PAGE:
Screening Older Adults in Emergency Departments
July 14, 2017
A study of universal suicide screening in emergency departments (EDs) found that the proportion of patients actually screened began to decline at age 60. Rates of self-harm, suicidal ideation, or suicide attempts were highest in the young and middle-aged (9 percent) and lowest after the age of 75 (1.2 percent). Age-related decreases in screening and identifying people at risk were too large to result from barriers to screening older adults, such as cognitive impairment or acute illness.
According to the authors, these findings are troubling given the high rates of suicide in older adults. They recommended that ED staff (1) be trained to detect suicide risk and (2) use protocols created specifically for older adults. These recommendations are supported by other research suggesting that many suicide risk assessment instruments may not accurately measure risk in older adults, who “face different (and often more severe) social stressors than younger adults.” Such stressors include social isolation, declining health, death of a spouse, and physical impairments that might cause older adults to believe they are a burden to their families.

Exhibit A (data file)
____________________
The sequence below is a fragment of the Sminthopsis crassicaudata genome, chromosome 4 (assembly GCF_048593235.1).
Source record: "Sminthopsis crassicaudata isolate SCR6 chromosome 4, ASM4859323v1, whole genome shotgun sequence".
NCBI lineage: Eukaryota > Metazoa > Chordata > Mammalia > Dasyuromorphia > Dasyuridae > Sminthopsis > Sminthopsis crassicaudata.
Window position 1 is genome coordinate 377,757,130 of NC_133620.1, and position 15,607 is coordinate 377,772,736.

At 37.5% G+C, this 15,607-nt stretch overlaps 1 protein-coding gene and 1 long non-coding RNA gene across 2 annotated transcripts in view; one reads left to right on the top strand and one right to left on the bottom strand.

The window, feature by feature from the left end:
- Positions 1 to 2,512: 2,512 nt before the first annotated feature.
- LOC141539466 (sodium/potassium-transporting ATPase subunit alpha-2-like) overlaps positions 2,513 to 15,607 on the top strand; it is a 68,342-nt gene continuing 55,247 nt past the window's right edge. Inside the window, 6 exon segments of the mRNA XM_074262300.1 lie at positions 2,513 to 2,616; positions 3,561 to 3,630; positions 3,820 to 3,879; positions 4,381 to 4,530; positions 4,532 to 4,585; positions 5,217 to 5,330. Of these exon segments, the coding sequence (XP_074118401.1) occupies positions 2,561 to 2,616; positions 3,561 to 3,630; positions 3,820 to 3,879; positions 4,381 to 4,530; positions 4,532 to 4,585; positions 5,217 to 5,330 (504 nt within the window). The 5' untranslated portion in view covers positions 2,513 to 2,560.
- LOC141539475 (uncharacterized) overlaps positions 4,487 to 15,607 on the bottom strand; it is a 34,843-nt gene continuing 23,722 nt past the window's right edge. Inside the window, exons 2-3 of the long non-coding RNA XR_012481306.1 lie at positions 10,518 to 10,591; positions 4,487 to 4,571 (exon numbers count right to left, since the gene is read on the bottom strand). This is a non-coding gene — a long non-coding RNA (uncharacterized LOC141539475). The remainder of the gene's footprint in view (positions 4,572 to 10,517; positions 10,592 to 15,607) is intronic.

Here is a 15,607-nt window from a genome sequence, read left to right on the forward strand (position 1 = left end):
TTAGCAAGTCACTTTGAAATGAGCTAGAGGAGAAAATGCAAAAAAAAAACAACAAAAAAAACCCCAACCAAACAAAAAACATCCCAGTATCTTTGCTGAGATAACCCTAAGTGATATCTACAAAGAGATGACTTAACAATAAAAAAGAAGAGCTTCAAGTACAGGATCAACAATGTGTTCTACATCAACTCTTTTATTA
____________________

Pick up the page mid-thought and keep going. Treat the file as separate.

Betz, M. E., Arias, S. A., Segal, D. L., Miller, I., Camargo, C. A., & Boudreaux, E. D. (2016). Screening for suicidal thoughts and behaviors in older adults in the emergency department. Journal of the American Geriatrics Society, 64(10), e72–e77.